AT(1)                       General Commands Manual                      AT(1)


     at, batch - queue, examine or delete jobs for later execution


     at [-bm] [-f file] [-l [user ...]] [-q queue] -t time_arg | timespec
     at -c | -r job ...
     batch [-m] [-f file] [-q queue] [timespec]


     at and batch read commands from standard input or a specified file which
     are to be executed at a later time, via the user's shell as specified by
     the SHELL environment variable.  If SHELL is not set, the shell in the
     user's password database entry is used instead.  If all else fails, sh(1)
     will be used.

     The related programs are as follows:

     at      Executes commands at a specified time.

     batch   Executes commands when system load levels permit.  In other
             words, when the load average drops below 1.5, or the value
             specified in the invocation of cron(8).

     The options are as follows:

     -b      An alias for batch.

     -c job ...
             Prints the jobs listed on the command line to standard output.

     -f file
             Reads the job from file rather than standard input.

     -l [user ...]
             Displays the queue of jobs which are currently awaiting
             execution.  If a user argument is specified, only jobs belonging
             to that user will be displayed.  Unless the user is the
             superuser, only the user's own jobs will be displayed.

     -m      Send mail to the user when the job has completed, even if there
             was no output.

     -q queue
             Uses the specified queue.  A queue designation consists of a
             single letter.  Valid queue designations range from a to z and A
             to Z.  The c queue is the default for at and the E queue for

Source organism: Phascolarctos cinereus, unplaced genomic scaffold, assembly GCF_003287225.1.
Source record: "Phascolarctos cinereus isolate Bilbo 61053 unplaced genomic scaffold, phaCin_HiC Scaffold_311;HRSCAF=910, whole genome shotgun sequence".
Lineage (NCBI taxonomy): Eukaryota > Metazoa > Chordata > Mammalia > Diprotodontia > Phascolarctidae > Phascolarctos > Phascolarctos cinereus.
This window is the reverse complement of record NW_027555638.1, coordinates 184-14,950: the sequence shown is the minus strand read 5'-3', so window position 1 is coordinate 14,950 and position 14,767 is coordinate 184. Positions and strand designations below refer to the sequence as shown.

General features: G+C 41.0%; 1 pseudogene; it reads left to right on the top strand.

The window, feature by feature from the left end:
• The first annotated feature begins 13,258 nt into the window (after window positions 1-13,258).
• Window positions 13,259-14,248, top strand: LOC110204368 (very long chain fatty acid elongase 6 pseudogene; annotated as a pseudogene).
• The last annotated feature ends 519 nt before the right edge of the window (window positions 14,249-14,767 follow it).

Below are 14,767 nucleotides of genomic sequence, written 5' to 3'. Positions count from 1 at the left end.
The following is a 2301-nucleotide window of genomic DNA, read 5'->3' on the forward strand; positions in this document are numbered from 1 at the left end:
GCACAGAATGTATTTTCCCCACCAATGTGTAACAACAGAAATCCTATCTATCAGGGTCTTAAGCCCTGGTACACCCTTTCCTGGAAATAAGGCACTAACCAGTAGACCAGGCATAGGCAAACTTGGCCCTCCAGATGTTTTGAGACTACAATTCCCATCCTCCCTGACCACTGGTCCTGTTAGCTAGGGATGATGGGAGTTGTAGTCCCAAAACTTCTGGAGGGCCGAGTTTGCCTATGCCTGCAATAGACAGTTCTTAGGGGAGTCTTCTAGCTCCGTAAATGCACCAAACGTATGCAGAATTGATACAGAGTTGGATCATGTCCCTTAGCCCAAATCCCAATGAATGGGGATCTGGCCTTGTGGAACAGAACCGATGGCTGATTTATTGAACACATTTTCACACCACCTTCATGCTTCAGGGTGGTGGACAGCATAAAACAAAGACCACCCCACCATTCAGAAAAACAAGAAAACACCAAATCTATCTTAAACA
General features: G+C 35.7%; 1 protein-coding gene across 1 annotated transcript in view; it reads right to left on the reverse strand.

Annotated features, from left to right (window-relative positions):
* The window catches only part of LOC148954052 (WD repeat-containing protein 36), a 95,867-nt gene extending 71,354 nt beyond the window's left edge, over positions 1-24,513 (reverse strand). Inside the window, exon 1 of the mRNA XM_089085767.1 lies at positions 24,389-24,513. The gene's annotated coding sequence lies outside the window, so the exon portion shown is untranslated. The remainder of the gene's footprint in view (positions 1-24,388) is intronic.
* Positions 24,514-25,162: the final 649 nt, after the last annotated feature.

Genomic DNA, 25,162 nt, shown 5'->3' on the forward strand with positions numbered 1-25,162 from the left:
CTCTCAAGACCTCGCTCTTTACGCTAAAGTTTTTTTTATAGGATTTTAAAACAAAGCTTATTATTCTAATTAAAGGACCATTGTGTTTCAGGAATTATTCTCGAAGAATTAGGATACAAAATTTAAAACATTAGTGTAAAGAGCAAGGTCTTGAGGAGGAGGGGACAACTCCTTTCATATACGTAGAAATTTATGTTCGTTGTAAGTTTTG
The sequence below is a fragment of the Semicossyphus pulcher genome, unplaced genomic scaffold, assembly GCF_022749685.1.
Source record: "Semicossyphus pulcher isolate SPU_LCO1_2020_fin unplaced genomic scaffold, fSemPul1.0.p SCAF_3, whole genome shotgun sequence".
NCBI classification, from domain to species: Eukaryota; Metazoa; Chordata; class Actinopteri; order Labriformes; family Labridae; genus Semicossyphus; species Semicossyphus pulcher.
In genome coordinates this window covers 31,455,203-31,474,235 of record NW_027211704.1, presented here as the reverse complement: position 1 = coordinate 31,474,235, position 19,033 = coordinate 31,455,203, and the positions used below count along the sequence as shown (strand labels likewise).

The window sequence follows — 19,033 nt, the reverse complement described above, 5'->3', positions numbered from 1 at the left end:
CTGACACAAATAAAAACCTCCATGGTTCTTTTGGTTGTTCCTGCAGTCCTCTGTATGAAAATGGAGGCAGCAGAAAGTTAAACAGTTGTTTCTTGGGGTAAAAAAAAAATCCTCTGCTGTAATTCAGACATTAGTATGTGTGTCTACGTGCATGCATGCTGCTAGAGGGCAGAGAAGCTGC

batch.  Queues with higher letters run with increased niceness.
             If a job is submitted to a queue designated with an uppercase
             letter, it is treated as if it had been submitted to batch at
             that time.  If the user specified the -l option and at is given a
             specific queue, only jobs pending in that queue will be shown.

     -r job ...
             Remove the specified job(s) from the at queue.

     -t time_arg
             Specify the job time.  The argument should be of the form
             [[cc]yy]mmddHHMM[.SS], where the parts of the argument represent
             the following:

                   ccyy    Year.  If yy is specified, but cc is not, a value
                           for yy between 69 and 99 results in a cc value of
                           19.  Otherwise, a cc value of 20 is used.
                   mm      Month: a number from 1 to 12.
                   dd      Day: a number from 1 to 31.
                   HH      Hour: a number from 0 to 23.
                   MM      Minute: a number from 0 to 59.
                   SS      Second: a number from 0 to 60 (permitting a leap
                           second), preceded by a period.  The default is 0.

     at allows some moderately complex timespec specifications.  It accepts
     times of the form HHMM or HH:MM to run a job at a specific time of day.
     (If that time is already past, the next day is assumed.)  You may also
     specify midnight, noon, or teatime (4pm) and you can have a time-of-day
     suffixed with AM or PM for running in the morning or the evening.  You
     can also say what day the job will be run, by giving a date in the form
     month-name day with an optional year, or giving a date of the form,, mm/dd/ccyy, mm/dd/yy, mmddccyy, or mmddyy.

     The year may be given as two or four digits.  If the year is given as two